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The whole truth about the “Three Kings”


The popular holiday of Three Kings (“Epiphany”) is considered the oldest Christian holiday. As is usually the case with so-called Christian holidays, the truth is a bit tangled. The term “Epiphany” in ancient literature means revelation, of course, but the epiphany was a pagan festival of the solar deity Aion, born of the virgin Cora, which was celebrated in Alexandria on the night of January 5-6. It was associated with night vigils and chanting. In the morning, usually with the crowing of a rooster, one ascended solemnly to a dark cave and carried the little Aion from there:

The legend of the three kings who came to bow down to the Messiah was invented by the Carmelite John of Hildesheim in the 14th century. He is the one who turned the sorcerers into kings and even gave them names: Casper, Melchior and Balthazar. Remarkably, the legend received an enthusiastic reception and the “History of the Three Kings” (Historia Trium Regium) was spread. Ecclesiastical dignitaries in particular were pleased; after all, three rulers (not sorcerers!) bowing to the Messiah is a much-talked-about symbol that can be invoked in theological considerations and intimidate secular authorities.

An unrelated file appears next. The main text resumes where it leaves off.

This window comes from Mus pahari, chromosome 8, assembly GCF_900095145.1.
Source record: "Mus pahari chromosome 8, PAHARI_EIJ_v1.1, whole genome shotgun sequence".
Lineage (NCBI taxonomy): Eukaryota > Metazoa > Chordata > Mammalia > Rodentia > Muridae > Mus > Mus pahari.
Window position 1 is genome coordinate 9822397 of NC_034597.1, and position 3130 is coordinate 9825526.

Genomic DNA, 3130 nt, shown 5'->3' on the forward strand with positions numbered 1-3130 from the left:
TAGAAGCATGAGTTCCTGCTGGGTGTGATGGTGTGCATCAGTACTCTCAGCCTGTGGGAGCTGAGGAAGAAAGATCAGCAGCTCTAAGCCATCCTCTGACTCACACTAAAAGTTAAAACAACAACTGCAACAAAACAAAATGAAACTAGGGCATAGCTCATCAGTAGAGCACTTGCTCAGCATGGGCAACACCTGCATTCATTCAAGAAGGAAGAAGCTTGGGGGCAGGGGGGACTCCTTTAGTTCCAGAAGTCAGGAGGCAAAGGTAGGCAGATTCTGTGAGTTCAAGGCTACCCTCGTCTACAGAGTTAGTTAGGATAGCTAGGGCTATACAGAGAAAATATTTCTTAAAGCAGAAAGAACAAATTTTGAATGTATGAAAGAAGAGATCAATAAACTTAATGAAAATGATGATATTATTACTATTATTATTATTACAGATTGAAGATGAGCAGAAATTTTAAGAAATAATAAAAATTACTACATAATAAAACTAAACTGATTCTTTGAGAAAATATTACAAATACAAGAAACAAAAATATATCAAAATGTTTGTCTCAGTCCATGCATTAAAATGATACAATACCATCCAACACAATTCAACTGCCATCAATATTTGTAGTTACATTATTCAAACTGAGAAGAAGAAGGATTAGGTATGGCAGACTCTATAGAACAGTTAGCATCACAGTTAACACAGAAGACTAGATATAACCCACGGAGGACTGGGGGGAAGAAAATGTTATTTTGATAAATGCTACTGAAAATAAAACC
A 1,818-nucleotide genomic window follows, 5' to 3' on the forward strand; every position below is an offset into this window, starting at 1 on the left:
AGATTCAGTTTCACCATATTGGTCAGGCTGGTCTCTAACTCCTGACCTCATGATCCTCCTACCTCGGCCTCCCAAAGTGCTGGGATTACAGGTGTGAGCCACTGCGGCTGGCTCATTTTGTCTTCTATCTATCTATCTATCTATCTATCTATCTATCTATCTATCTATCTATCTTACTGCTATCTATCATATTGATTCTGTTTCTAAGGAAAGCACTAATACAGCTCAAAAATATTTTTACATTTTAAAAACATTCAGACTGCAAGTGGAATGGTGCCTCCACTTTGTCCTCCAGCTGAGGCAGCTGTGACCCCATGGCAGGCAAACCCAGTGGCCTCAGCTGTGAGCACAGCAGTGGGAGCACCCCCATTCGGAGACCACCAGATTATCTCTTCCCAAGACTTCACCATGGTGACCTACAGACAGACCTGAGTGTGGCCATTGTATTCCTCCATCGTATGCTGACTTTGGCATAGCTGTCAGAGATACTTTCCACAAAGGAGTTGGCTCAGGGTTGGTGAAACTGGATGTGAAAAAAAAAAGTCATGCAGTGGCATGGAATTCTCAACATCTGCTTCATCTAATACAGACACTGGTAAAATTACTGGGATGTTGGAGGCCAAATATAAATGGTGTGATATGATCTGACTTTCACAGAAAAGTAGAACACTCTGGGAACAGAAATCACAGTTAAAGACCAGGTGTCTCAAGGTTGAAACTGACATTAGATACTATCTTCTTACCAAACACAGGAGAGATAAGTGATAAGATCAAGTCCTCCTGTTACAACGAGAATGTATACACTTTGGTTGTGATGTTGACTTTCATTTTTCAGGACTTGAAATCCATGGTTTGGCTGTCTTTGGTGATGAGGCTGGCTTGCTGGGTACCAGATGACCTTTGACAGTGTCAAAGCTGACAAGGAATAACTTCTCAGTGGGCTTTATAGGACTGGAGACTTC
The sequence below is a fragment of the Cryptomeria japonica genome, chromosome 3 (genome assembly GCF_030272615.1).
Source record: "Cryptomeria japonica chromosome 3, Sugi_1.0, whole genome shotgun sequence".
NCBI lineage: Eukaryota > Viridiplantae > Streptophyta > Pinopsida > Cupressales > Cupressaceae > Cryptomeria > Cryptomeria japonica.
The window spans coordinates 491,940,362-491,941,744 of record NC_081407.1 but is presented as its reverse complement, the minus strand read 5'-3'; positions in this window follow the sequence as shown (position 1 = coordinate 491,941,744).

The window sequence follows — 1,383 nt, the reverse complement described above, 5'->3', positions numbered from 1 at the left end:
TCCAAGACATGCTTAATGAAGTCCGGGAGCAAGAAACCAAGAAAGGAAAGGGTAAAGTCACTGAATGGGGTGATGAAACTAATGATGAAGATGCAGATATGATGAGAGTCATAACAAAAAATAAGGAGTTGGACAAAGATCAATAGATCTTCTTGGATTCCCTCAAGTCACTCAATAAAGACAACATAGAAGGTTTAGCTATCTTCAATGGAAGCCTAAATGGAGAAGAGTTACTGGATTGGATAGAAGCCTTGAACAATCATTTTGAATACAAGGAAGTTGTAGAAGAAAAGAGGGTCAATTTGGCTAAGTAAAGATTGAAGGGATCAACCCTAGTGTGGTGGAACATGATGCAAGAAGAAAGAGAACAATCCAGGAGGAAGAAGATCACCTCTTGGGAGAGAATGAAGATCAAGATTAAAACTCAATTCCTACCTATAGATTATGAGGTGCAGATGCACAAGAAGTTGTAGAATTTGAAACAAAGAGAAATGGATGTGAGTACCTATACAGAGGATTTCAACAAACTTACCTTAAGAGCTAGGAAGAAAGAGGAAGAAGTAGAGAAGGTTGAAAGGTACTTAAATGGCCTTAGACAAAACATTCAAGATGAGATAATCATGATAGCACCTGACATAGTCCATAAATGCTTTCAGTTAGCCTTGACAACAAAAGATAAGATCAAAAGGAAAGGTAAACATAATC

St. John of Hildesheim had it easy because as early as 1162 Emperor Frederick I Barbarossa discovered the somewhat forgotten relics of the three sorcerers in Milan (St. Helena, who found everything, found them, of course:) The alleged remains of the saints were placed in a massive reliquary and even a gigantic cathedral in Cologne was built especially for them. Thanks to this, the city began to quickly earn money from pilgrims.


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